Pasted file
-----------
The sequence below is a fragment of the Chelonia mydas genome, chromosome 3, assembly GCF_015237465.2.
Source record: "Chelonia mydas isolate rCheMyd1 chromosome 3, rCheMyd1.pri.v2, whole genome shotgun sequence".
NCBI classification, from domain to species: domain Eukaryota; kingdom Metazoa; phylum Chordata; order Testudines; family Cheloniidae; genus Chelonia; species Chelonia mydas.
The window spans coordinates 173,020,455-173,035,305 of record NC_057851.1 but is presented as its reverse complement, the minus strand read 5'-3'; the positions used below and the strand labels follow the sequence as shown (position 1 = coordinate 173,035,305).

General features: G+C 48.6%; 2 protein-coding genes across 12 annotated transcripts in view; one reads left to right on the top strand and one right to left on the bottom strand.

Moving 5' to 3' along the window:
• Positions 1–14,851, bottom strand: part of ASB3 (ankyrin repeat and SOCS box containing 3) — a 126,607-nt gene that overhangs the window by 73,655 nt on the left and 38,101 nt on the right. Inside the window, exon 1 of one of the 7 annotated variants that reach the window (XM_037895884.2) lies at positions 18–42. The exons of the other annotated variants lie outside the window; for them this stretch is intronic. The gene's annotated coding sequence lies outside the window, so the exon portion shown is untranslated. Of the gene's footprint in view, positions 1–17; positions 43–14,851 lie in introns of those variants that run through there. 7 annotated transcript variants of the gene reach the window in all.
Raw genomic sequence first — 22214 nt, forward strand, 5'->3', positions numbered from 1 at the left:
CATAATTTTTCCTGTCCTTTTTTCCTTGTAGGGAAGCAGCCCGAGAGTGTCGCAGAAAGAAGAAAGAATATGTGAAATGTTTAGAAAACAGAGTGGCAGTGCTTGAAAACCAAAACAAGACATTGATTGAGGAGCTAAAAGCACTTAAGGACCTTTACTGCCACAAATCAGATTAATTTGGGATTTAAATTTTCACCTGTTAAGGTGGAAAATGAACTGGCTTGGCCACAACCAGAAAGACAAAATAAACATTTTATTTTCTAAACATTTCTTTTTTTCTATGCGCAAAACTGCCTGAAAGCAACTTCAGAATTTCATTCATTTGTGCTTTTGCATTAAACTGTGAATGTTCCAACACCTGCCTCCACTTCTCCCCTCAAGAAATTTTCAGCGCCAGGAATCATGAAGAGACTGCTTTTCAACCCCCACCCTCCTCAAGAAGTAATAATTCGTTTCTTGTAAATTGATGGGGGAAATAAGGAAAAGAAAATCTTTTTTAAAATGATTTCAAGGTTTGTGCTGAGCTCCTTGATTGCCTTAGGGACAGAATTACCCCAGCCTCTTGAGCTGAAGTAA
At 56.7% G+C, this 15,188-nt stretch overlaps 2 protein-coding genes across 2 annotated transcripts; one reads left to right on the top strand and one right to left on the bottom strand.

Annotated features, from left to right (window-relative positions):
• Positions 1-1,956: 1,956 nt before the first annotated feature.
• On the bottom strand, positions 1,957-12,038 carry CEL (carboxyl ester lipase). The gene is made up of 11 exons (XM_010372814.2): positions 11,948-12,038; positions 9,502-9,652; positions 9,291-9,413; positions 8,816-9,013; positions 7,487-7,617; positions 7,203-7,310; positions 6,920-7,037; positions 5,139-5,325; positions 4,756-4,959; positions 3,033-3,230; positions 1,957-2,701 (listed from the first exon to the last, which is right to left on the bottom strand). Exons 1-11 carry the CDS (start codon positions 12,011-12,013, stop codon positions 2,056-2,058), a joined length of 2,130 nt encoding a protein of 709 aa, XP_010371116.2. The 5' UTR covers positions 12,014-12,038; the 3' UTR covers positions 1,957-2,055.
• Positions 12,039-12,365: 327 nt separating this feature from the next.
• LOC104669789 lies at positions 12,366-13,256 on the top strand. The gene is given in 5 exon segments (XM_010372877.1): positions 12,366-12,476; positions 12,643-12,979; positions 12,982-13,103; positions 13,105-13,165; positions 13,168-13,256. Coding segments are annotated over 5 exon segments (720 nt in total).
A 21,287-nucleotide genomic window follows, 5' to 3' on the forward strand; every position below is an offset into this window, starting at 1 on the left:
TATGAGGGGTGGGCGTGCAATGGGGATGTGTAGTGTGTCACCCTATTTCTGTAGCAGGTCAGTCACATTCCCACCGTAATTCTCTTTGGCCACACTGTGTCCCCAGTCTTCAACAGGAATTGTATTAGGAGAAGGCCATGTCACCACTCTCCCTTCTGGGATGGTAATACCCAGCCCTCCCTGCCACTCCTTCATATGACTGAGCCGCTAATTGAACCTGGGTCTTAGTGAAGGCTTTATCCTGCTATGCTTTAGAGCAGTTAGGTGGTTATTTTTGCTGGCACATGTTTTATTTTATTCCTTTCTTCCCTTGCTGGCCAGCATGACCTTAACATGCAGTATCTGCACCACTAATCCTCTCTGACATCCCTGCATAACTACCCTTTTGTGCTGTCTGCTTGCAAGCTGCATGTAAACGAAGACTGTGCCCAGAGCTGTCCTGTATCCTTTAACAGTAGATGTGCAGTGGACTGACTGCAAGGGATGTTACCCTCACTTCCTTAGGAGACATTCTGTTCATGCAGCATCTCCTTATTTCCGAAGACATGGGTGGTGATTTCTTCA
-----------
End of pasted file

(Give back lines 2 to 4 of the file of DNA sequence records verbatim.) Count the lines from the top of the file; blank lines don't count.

Source record: "Chelonia mydas isolate rCheMyd1 chromosome 3, rCheMyd1.pri.v2, whole genome shotgun sequence".
NCBI classification, from domain to species: domain Eukaryota; kingdom Metazoa; phylum Chordata; order Testudines; family Cheloniidae; genus Chelonia; species Chelonia mydas.
The window spans coordinates 173,020,455-173,035,305 of record NC_057851.1 but is presented as its reverse complement, the minus strand read 5'-3'; the positions used below and the strand labels follow the sequence as shown (position 1 = coordinate 173,035,305).